A major problem for minors: post-Roe access to abortion

Nnow that the Supreme Court has lifted constitutional protections for access to abortion, more than two dozen states will ban or severely restrict access to abortion. Young people, especially those under 18, will be disproportionately affected by this decision.

The existing barriers to legal access to abortion, which for many people are already insurmountable, serve as a foretaste of what to expect and the inequality that will continue to grow. In Indiana, for example, consent for a minor to have an abortion requires the completion of a notarized consent form; personal, state-led counseling; an ultrasound; and a waiting time of 18 hours.

As teens also face greater barriers to pregnancy prevention, including barriers to access to birth control and limited access to comprehensive sex health education, the door is being closed to them at every turn.


Teens under the age of 20 make up 12% of those who have abortions nationally; minors 17 years of age or younger account for about 4% of all abortions in the US. This means that in the United States, at least 50,000 adolescents require abortion care each year. Furthermore, teenage pregnancies are more likely to be unintended and end in abortion than pregnancies in older individuals. This means that teens will be disproportionately affected by this legal decision.

Teens’ right to access safe and confidential abortions has been affirmed by the American Academy of Pediatrics, the Society for Adolescent Health and Medicine, and the North American Society of Pediatric and Adolescent Gynecology. Yet access to abortion for teens is more regulated by law than access for adults. Currently, minors cannot access confidential abortion care in 38 states because parental notification or consent is required to obtain an abortion. While judicial bypass is a legal option for obtaining an abortion without parental intervention, the process is complicated, cumbersome, and time-consuming.


Even when young people can overcome legal obstacles, they face economic, information and access barriers. The cost of an abortion, which is likely to rise in a post-Roe world, makes it inaccessible to many teens. Teens and their guardians are rarely aware of existing federal and state restrictions on insurance coverage for abortion care until an abortion is required. There are federal restrictions on Medicaid plans and several state restrictions on both public and private insurance plans.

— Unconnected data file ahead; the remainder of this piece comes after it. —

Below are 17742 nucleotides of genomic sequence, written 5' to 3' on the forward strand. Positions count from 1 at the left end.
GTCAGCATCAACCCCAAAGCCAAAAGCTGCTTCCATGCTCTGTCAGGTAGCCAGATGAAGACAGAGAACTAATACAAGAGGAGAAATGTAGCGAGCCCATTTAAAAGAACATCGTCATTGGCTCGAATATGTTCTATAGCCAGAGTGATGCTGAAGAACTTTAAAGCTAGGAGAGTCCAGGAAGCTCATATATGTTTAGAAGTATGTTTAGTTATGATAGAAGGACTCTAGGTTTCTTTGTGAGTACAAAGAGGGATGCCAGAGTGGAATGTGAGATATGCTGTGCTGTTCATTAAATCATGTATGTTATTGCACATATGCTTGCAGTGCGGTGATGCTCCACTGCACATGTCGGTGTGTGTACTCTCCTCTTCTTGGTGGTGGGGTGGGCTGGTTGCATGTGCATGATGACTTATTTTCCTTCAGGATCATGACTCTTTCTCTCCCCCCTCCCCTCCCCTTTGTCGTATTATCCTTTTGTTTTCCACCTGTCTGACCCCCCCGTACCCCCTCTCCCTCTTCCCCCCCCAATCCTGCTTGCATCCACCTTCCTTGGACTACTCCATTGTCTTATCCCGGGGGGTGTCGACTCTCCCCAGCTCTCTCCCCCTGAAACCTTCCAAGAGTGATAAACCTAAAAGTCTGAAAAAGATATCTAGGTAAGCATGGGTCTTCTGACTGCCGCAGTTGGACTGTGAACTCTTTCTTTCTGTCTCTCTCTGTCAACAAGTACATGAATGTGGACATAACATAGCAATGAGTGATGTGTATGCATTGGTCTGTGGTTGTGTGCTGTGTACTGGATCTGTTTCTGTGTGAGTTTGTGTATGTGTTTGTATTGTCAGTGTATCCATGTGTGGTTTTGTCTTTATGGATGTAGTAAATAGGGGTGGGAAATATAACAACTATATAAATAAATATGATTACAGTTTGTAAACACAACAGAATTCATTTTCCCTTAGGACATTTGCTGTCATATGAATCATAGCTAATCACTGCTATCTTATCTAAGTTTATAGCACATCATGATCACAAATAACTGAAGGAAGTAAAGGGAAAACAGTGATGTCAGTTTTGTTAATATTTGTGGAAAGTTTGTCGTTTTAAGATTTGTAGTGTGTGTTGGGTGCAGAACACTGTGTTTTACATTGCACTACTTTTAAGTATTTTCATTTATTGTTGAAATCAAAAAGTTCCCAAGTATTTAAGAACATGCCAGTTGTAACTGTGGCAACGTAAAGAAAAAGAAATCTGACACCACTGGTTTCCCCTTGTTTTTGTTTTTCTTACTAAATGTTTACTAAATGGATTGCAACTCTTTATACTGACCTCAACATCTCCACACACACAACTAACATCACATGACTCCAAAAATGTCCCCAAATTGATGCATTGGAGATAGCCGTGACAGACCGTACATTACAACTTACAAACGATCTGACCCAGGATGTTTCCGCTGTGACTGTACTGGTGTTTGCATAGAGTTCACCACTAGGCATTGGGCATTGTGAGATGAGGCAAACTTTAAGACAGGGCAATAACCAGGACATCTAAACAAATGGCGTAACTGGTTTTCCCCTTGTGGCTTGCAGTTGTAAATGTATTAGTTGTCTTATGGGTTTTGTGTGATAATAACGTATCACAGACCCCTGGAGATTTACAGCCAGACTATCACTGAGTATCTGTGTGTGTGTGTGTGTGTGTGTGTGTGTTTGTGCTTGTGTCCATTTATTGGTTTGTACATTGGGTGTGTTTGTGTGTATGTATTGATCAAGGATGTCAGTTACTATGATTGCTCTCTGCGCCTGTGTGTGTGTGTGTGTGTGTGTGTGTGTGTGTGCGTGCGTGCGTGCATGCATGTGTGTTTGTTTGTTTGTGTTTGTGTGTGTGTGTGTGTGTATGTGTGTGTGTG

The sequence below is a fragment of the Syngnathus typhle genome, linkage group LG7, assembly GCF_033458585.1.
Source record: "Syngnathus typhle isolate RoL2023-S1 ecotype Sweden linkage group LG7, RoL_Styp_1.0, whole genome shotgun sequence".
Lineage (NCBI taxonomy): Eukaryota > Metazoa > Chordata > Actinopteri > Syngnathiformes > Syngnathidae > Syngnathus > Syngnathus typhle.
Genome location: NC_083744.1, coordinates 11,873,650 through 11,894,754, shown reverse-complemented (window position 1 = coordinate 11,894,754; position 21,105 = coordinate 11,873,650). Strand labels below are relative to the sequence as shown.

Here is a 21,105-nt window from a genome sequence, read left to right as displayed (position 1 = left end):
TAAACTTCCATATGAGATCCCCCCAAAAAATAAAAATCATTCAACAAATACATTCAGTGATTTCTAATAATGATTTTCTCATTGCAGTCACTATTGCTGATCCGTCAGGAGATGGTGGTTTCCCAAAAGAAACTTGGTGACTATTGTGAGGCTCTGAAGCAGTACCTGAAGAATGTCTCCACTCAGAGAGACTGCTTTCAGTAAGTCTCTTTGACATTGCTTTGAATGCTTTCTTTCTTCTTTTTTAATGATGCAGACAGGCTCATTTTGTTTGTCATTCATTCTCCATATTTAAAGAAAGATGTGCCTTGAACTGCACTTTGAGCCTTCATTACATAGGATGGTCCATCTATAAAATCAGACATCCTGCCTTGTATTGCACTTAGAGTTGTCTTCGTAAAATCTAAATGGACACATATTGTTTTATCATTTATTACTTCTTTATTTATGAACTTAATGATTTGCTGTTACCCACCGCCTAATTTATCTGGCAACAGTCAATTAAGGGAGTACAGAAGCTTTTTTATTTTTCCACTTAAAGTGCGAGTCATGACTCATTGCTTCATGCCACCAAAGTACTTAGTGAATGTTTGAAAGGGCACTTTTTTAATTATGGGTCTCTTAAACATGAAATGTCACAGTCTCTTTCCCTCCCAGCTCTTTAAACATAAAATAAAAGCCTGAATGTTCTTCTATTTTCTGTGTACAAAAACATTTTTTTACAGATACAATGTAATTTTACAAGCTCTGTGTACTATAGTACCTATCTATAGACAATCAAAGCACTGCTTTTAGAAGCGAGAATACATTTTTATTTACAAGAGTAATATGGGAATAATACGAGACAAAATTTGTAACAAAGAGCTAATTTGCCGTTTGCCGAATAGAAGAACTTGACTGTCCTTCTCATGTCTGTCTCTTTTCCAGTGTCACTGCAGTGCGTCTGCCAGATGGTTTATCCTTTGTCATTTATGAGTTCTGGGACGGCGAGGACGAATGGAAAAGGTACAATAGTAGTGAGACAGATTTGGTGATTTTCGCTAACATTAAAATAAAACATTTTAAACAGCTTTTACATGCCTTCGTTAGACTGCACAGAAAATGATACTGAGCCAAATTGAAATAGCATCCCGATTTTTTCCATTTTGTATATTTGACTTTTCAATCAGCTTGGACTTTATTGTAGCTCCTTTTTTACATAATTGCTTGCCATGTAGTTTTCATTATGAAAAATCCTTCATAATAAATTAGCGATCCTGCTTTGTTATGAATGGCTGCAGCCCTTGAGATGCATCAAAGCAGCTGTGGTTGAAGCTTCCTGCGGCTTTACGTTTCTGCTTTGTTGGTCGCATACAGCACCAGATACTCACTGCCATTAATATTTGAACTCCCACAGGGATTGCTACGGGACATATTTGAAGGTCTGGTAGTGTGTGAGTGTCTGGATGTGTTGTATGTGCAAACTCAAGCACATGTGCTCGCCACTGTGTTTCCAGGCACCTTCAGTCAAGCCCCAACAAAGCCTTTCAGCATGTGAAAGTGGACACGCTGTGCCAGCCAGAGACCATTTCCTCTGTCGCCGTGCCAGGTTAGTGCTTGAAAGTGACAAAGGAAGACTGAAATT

The teenage “abortion road trip” is already part of American cultural discourse in books and movies. These fictionalized versions will pale in the harsh reality of traveling ever greater distances to have an abortion as Roe’s constitutional precedent is shattered. Illinois, New York and other states where abortion remains legal will become a “safe haven state” for people across the country seeking abortions, but many young people won’t be able to travel hundreds of miles to get to a clinic.

Minors face restrictions when independently purchasing interstate bus, train, or airline tickets. It is particularly difficult to cover travel costs for young people who are not financially independent. Supportive adults may fear legal repercussions if they help transport a minor across state lines to seek abortion care. Existing laws requiring wait times and multiple appointments make these trips more time consuming, expensive and challenging.

Coupled with delays in recognizing that a pregnancy has begun and providing medical care, which is more common in teens, pregnancy-based abortion prescriptions will have a greater impact on teens’ ability to access abortion care. While telecare may be an option for those seeking drug abortion, these services are almost completely limited to those 18 and older in states that allow telecare, leaving younger teens without this medically safe option.

Existing laws and barriers have done a lot of harm to teens as they contribute to unnecessary medical complications due to delays in care.

These barriers are exacerbated by poverty, race and other social statuses. The teenage pregnancy rate is higher among young people who are poor, people of color, LGBTQ+, and those in foster care or in the criminal justice system. They are also the least likely to have resources and social networks to support them in overcoming barriers to abortion access — or as new parents. When young people have children without a real choice of whether or not to grow up, existing inequalities grow.

As the right to make decisions about pregnancy and parenthood becomes more limited, teens’ rights to physical autonomy and reproductive freedom must be protected so they can determine their own future.

Immediate efforts should focus on supporting abortion funds that provide people with financial and logistical support and helping legal groups to assist minors in obtaining judicial bypass and other legal matters. Policymakers in states with protected access to abortion should repeal forced parental involvement laws, as Illinois recently did. Access to telehealth medication abortion should also be extended to minors in these states as well. And policymakers must be held accountable for ensuring that everyone in all states has access to comprehensive sex education and the full range of birth control options.

Teens deserve to have autonomy over their bodies. It is time to fight for this fundamental right.

Tracey Wilkinson is a pediatrician and assistant professor of pediatrics at Indiana University School of Medicine. Julie Maslowsky is an associate professor of community health sciences at the University of Illinois Chicago School of Public Health. Laura Lindberg is professor of urban-global health at the Rutgers School of Public Health.

A major problem for minors: post-Roe access to abortion

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